Years ago, former Congressman Patrick Kennedy said to me that health insurance doesn't cover just certain parts of the kidney, why should it cover only certain parts of the brain? He was in the midst of his fight to get brain disorders - the ones that carry the extra burden of stigma - covered by health insurance like any other medical condition. (While serving in Congress, Patrick Kennedy was one of the chief sponsors of the Paul Wellstone and Pete Domenici Mental Health Parity and Addiction Equity Act of 2008. The Parity Act requires health insurers that cover mental health to provide the same amount of coverage as they do for other illnesses. Read more of what Patrick Kennedy had to say about parity and the status of its full implementation.)
I recently caught up with Patrick Kennedy again. He's on a new mission, Moonshot, a project that's finally placing the mind into the brain, where it belongs.
In 1961, President John F. Kennedy challenged Americans to get a man to the moon and back safely by the end of the decade. It was "a great success in history," Patrick Kennedy said. To accomplish this ambitious goal, various fields of science were marshaled around a national objective.
Now Patrick Kennedy is challenging scientists to see "innerspace" as the new frontier, a moonshot into the mind to explore brain circuitry and impaired genes and to develop research that can be translated into therapies and cures for all brain disorders. He expects that this single-minded approach will help scientists to see where there's disease overlap and figure out the origins of all major brain conditions -- anxiety disorders, bipolar disorder, autism, Alzheimer's disease, Parkinson's disease, etc.
"We need to organize the research to focus on what is basic to all [neurological conditions], and that is the basic understanding of the brain itself," Patrick Kennedy said. He would like to see the various foundations, such as the The Michael J. Fox Foundation for Parkinson's Research, Autism Speaks and others researching neurologically-based conditions, to focus on what's fundamental to all brain conditions.
"We have more in common than we have that divides us," Patrick Kennedy said. The fragmentation of research makes it difficult to see the big picture, which can lead to increased understanding of various neurological conditions and diseases, he said.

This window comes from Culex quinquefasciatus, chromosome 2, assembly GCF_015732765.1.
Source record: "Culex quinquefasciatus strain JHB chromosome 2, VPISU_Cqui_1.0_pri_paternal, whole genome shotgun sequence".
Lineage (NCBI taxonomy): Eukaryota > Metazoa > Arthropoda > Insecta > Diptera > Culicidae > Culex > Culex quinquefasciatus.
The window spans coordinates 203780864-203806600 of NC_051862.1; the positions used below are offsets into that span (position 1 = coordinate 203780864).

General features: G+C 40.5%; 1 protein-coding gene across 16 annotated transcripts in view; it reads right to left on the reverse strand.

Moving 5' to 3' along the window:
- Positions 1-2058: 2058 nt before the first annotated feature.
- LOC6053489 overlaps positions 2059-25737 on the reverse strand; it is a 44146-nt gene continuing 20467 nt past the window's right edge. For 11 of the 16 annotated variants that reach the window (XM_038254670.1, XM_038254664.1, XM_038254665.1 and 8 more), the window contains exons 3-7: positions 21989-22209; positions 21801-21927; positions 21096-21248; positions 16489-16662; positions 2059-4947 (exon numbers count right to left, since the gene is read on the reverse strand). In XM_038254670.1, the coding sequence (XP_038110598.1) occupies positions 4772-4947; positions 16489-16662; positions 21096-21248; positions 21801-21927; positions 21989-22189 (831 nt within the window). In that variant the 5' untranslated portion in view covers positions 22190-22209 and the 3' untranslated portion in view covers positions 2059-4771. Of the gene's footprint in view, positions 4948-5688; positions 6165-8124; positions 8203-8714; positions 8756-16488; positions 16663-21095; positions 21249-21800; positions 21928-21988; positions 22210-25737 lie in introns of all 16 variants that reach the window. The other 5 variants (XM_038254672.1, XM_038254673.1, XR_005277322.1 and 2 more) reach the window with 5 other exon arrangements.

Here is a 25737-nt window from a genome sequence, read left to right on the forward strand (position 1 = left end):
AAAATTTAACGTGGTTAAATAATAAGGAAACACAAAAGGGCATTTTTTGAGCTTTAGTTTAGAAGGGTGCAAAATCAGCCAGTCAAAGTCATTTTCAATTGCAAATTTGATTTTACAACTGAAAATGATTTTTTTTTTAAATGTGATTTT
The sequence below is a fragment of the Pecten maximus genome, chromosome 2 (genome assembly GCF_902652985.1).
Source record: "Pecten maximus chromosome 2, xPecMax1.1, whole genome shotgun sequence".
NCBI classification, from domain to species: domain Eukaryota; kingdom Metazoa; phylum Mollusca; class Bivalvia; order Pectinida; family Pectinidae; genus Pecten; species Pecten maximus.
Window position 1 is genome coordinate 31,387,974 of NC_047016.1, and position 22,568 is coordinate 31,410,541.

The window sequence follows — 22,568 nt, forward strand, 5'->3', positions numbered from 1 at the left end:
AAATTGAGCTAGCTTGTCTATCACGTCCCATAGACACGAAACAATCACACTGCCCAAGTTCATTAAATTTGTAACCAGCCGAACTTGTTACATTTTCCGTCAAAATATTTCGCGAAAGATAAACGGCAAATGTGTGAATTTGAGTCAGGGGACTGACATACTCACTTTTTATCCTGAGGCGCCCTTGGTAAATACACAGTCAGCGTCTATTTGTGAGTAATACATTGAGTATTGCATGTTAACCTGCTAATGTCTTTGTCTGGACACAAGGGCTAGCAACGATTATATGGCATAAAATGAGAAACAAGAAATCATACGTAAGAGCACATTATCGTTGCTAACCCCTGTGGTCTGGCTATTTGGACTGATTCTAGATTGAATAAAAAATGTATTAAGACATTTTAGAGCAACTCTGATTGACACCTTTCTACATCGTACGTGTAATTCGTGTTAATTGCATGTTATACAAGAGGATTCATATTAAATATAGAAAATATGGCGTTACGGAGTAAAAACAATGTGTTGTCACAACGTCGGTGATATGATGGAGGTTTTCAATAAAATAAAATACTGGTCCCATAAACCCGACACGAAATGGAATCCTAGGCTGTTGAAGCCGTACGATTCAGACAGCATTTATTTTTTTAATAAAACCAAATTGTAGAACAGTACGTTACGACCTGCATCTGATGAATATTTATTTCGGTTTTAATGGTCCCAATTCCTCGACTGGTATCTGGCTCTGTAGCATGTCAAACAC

"The mechanisms of the brain are inclusive of more than one specific disease," Patrick Kennedy said. "By understanding Parkinson's, not only will we understand neurodegenerative disorders, but we'll understand neuropsychiatric disorders because Parkinson's involves the neurotransmitter dopamine, which also is a major component to depression, which is also a major component to addiction," he said.
The National Institute on Childhood and Human Development, founded by Eunice Kennedy Shriver, focused on dementia as part of developmental disabilities seen in children with Down syndrome. Years later, their research findings in dementia migrated over to the Institute on Aging, he said.
"Here's the irony -- my Aunt Eunice started the National Institute on Childhood and Human Development, and it came up with the most formative understanding of Alzheimer's, which was the disease that took her husband Sergeant's life and which is now looming over her children's lives in terms of their being at higher risk for this dreaded disease," he said.
"We're losing sight of the forest [for] the trees ... We're so disease-centric in our philanthropy and in our political siloing of research among 13 different institutes of the NIH [National Institutes of Health]," Patrick Kennedy said. He worries that if the various medical research institutes do their research in silos, research in one field of neuroscience won't benefit the others.
Patrick Kennedy wants an epidemiological approach to neuroscience. He wants to understand brain conditions as we would a public health concern. He wants to know, population-wide, who is getting neurological disorders and why, to be better able to target pharmacological answers and service delivery opportunities. (Read more about what Patrick Kennedy had to say about why the pharmaceutical industry continues to put out "me, too" drugs and why the industry has not developed any breakthrough drugs in a generation.)
The first goal for Moonshot is to find out which genes are working alone and which are working in tandem to trigger neurological disorders, Patrick Kennedy said. With advances in medical technologies and the mapping of the human genome, he believes that the tools needed to explore "innerspace" are already there.
"With all of these new tools, nothing is saying we can't achieve full understanding of the brain within a short period of time," he said. The amount of time "depends on political will," he said, and collaboration across federal and private organizations, in other words, teamwork.
"We've got to get everyone in neuroscience to stop playing golf and start playing basketball," Patrick Kennedy said. His solution: crowd sourcing the researching, which Moonshot will lay the groundwork for when they meet in May. Moonshot launched last May.
For more by S.Z. Berg, click here.
For more on brain science, click here.
For more on mental health, click here.
Follow S.Z. Berg on Twitter: www.twitter.com/@SZBerg